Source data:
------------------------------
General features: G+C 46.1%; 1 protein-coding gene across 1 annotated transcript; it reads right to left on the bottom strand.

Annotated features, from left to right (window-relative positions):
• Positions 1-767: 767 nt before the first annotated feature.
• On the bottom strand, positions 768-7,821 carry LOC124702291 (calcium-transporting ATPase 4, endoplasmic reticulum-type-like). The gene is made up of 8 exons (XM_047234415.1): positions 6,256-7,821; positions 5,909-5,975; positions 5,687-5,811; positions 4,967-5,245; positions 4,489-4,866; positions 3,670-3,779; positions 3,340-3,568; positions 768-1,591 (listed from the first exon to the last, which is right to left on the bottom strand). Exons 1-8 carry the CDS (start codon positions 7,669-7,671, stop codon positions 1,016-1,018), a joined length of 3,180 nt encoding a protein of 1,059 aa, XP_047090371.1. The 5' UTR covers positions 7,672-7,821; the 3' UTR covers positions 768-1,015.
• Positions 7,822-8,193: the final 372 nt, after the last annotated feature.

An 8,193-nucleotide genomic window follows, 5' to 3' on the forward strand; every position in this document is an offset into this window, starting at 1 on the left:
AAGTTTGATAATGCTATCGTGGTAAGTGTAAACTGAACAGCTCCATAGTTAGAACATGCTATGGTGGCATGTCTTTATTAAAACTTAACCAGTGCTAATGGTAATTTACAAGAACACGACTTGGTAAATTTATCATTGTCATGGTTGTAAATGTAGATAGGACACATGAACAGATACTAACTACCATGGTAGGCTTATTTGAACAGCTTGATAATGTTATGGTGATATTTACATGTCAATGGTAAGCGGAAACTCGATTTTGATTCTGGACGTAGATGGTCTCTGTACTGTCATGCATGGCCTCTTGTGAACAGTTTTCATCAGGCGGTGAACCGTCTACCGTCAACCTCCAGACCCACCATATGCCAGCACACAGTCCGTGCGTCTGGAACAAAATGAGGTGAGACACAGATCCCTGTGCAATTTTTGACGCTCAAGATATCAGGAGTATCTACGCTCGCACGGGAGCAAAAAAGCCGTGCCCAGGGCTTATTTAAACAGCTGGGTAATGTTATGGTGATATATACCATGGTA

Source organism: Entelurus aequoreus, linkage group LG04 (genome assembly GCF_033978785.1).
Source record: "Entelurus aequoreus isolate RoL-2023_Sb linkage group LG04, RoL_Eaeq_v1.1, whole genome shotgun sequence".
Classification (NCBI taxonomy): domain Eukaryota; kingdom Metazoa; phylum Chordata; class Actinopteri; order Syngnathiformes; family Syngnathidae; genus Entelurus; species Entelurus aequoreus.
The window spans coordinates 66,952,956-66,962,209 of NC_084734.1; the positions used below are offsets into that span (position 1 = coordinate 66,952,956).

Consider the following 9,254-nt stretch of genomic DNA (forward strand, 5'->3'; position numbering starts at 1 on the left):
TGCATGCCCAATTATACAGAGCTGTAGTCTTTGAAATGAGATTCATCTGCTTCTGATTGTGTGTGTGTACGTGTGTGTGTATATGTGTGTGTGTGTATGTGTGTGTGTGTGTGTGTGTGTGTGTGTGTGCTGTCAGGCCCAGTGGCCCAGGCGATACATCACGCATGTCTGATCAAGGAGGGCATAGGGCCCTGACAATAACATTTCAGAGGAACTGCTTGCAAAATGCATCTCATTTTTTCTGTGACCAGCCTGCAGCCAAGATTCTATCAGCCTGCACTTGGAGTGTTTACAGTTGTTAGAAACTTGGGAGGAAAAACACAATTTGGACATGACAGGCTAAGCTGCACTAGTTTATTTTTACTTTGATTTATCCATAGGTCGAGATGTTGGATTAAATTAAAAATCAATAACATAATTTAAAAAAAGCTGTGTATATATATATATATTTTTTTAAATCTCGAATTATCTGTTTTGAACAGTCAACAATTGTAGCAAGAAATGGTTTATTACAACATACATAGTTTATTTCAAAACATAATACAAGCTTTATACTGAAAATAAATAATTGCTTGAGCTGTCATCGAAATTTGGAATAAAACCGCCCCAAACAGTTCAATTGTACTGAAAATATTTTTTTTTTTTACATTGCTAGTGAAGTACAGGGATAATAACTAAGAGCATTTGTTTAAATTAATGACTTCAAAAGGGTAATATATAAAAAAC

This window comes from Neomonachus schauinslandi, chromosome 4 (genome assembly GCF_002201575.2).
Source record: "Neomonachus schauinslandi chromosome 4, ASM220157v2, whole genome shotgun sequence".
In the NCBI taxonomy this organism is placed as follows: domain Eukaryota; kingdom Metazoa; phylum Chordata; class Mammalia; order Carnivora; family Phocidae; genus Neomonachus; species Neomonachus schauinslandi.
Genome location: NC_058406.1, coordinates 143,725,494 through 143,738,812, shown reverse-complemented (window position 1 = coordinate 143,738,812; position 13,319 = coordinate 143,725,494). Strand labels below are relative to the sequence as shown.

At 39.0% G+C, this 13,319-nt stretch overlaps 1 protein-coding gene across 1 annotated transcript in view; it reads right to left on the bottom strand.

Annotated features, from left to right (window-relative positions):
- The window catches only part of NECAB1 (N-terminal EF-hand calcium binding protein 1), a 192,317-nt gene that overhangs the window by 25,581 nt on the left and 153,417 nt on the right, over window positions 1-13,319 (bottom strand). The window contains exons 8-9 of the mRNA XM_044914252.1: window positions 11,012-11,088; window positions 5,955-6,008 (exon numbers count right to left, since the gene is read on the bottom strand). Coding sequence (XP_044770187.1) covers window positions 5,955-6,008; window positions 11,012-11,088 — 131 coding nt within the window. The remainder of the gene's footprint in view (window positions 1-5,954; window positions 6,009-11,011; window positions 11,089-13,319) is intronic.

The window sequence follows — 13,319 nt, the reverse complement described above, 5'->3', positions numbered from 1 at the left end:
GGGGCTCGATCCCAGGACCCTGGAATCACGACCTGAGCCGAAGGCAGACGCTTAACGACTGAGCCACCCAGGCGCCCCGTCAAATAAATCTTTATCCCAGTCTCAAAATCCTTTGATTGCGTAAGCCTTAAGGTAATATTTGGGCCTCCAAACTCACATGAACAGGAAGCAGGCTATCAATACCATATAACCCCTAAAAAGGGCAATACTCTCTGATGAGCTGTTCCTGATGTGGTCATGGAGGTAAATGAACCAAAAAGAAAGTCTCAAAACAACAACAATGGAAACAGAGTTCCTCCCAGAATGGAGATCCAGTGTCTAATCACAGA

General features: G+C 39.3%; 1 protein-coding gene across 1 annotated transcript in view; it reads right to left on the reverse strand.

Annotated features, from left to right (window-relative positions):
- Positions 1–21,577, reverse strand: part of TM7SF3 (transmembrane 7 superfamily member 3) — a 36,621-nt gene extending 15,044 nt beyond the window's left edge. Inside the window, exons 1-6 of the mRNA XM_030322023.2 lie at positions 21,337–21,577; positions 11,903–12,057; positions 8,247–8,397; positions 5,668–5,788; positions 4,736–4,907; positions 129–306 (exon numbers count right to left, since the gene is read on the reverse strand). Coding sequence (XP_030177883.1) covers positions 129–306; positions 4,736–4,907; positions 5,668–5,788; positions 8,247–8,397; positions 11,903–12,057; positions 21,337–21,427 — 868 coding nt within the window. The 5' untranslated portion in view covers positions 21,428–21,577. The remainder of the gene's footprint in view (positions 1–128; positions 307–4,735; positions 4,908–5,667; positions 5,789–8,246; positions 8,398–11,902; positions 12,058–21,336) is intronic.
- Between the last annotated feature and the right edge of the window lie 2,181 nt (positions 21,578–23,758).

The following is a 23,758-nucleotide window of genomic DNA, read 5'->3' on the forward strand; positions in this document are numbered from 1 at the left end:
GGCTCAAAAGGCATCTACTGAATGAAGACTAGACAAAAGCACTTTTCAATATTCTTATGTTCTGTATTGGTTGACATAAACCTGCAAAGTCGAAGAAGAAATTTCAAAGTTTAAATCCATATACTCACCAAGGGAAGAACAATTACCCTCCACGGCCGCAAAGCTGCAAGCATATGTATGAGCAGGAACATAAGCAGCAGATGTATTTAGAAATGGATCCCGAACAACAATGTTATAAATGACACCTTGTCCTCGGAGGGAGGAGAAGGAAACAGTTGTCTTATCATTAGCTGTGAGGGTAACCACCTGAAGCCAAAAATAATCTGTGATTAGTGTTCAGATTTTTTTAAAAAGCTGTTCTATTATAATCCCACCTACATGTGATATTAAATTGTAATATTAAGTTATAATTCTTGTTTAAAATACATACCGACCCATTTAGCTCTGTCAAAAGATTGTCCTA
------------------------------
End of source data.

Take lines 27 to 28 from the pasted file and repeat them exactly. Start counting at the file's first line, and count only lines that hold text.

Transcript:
The following is a 23,758-nucleotide window of genomic DNA, read 5'->3' on the forward strand; positions in this document are numbered from 1 at the left end:
GGCTCAAAAGGCATCTACTGAATGAAGACTAGACAAAAGCACTTTTCAATATTCTTATGTTCTGTATTGGTTGACATAAACCTGCAAAGTCGAAGAAGAAATTTCAAAGTTTAAATCCATATACTCACCAAGGGAAGAACAATTACCCTCCACGGCCGCAAAGCTGCAAGCATATGTATGAGCAGGAACATAAGCAGCAGATGTATTTAGAAATGGATCCCGAACAACAATGTTATAAATGACACCTTGTCCTCGGAGGGAGGAGAAGGAAACAGTTGTCTTATCATTAGCTGTGAGGGTAACCACCTGAAGCCAAAAATAATCTGTGATTAGTGTTCAGATTTTTTTAAAAAGCTGTTCTATTATAATCCCACCTACATGTGATATTAAATTGTAATATTAAGTTATAATTCTTGTTTAAAATACATACCGACCCATTTAGCTCTGTCAAAAGATTGTCCTA